Google has a program in which they monitor occurrences of health-related search terms as an indicator of illness trends. As their website notes:
“there are more flu-related searches during flu season, more allergy-related searches during allergy season, and more sunburn-related searches during the summer”
Their self-reported indications of estimates of flu breakouts almost identically mimic those of the US Centers for Disease Control. In other words, analyzing the occurrence of specific sets of search terms provides nearly as accurate estimates of government agencies focused on public health.
This is an example of combining big data, crowd-sourcing, and predictive analytics to provide actionable intelligence regarding a public health threat. In effect, if monitoring for flu- (or other illness-) related searches can provide early indications of the geographic migration of infectious illnesses, local public health authorities can initiate preventive measures to reduce the impacts.
The public safety opportunity is tremendous, and this is an interesting and useful example of big data analytics. So far, so good – except for one thing: did you realize that your search terms were being used for this type of analysis?
Actually, if you read the Google privacy page, they tell you that you can look at the dashboard to see what they know about you. However, this is somewhat misleading; they will reflect back to you what they know about what you have admitted to be doing. More simply, they track what you do when you have logged into one of their sites (YouTube, Picasa, gmail, Google docs, and so on) and present back to you what you have done when you have logged on.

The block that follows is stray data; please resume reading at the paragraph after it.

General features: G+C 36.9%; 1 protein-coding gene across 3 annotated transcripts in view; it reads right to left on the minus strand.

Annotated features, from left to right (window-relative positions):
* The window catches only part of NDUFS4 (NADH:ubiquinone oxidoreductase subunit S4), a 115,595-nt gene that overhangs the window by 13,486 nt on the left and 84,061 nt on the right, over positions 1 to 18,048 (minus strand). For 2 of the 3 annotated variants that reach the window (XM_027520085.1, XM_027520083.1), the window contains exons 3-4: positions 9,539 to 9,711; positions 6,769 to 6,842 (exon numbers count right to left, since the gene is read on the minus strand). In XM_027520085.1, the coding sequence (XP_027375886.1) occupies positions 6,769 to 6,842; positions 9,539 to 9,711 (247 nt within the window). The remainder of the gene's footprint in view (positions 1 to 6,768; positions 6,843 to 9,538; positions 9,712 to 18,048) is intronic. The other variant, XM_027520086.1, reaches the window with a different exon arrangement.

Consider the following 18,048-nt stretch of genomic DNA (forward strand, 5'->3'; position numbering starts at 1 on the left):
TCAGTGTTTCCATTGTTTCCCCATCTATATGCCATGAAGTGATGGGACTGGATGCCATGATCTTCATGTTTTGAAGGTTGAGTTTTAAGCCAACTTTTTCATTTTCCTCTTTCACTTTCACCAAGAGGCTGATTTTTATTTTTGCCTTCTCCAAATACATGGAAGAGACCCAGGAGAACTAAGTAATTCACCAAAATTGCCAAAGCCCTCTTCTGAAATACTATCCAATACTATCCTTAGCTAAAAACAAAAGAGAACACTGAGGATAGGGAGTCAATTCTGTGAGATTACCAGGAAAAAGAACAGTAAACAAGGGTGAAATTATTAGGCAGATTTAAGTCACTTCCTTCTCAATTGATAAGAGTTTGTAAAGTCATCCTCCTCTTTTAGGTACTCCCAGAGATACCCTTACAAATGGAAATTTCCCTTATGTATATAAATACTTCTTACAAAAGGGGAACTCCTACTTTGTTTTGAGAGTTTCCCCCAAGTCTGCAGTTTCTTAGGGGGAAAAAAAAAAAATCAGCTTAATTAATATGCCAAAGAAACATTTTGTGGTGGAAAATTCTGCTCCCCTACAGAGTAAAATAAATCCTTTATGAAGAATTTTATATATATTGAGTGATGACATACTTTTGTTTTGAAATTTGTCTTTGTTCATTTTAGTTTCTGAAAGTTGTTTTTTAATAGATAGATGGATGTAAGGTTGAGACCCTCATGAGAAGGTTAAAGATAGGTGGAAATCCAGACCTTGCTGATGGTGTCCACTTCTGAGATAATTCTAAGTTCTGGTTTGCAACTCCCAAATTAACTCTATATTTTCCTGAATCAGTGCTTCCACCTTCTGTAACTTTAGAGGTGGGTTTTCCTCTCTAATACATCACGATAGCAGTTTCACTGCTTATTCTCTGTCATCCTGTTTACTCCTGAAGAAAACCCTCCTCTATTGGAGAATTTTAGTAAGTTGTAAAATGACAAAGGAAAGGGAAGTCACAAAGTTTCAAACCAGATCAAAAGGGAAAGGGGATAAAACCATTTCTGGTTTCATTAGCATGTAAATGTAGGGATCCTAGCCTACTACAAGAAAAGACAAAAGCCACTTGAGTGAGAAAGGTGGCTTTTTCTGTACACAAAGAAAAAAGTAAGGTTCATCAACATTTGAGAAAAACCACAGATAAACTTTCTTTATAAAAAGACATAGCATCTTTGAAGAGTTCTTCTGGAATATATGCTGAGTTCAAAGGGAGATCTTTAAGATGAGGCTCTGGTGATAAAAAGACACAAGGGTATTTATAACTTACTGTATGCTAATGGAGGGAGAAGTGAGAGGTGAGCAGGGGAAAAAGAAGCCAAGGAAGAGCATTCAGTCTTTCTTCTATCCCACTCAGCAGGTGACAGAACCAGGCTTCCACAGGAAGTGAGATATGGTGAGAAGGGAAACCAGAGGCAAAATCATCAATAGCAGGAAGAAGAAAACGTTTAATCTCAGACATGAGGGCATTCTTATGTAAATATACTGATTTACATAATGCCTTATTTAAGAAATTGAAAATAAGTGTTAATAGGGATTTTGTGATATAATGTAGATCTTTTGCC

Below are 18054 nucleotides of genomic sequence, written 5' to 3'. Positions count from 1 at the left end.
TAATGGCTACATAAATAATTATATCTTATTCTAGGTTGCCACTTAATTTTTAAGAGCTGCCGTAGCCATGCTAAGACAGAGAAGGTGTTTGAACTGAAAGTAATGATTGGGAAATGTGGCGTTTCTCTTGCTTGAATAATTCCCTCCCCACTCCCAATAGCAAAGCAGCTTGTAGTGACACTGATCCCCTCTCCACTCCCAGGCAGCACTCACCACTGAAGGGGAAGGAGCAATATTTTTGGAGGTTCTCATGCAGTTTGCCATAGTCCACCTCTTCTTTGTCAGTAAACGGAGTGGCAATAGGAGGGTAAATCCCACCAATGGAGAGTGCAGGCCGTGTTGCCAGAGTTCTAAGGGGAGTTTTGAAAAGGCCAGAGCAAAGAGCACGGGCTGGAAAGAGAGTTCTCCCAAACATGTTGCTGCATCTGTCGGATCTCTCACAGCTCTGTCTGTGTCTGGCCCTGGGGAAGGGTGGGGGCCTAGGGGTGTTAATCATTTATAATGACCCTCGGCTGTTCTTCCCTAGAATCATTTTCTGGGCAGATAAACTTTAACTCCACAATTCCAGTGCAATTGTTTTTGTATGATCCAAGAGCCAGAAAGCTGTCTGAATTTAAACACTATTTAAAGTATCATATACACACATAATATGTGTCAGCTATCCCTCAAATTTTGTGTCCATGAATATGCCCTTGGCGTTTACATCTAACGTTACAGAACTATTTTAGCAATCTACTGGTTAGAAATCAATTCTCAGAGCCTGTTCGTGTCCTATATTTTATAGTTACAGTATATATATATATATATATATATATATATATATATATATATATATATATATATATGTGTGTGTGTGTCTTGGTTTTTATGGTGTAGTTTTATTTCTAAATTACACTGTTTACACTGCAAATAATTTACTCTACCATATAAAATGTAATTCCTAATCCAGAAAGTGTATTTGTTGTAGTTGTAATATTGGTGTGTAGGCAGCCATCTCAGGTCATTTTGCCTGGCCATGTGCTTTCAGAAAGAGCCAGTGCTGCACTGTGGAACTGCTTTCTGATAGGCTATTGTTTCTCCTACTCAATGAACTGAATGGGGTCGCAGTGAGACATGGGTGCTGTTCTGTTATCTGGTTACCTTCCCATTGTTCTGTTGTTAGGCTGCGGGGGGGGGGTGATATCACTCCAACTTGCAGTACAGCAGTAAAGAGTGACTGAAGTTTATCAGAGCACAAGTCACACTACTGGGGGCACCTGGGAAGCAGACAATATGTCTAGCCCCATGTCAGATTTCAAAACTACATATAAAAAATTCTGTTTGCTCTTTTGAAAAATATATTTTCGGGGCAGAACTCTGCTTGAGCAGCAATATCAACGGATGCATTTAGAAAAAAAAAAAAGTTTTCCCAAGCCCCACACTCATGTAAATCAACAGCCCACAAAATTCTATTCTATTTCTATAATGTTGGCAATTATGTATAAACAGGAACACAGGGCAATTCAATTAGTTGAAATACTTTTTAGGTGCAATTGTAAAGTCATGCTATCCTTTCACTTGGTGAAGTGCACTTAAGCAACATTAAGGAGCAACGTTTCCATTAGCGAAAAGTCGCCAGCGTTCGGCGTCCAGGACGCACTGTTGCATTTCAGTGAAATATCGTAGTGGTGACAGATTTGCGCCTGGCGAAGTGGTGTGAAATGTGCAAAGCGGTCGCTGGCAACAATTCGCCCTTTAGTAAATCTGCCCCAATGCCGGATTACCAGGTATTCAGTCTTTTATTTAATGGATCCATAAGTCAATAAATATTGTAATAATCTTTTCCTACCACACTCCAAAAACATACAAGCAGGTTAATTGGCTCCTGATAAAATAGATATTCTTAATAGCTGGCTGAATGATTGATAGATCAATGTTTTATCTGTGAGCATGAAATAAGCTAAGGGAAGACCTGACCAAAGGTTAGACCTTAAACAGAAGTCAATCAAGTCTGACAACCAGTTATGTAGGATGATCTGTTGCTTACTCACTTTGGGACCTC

“We may collect device-specific information (such as your hardware model, operating system version, unique device identifiers, and mobile network information including phone number).”
That means that they will note the IP address (“unique device identifier”) as well as the machine you use at that IP address. From your employer’s location, it may be a little difficult to resolve each search to a particular desktop, but if you are using your home computer on your home internet connection, any time that you logged into one of your Google accounts and they note the “device-specific information,” that information is linked to your exposed identity. That means that even when you log off YouTube, Google can still figure out that some specific someone that they think they can identify is using their services (search, in particular) from the same machine.
The result is that not only are your search terms being collected for crowd-sourced analysis, those same terms are likely to be linked specifically to a single identity. That means they are watching what you do…
the Data Roundtable.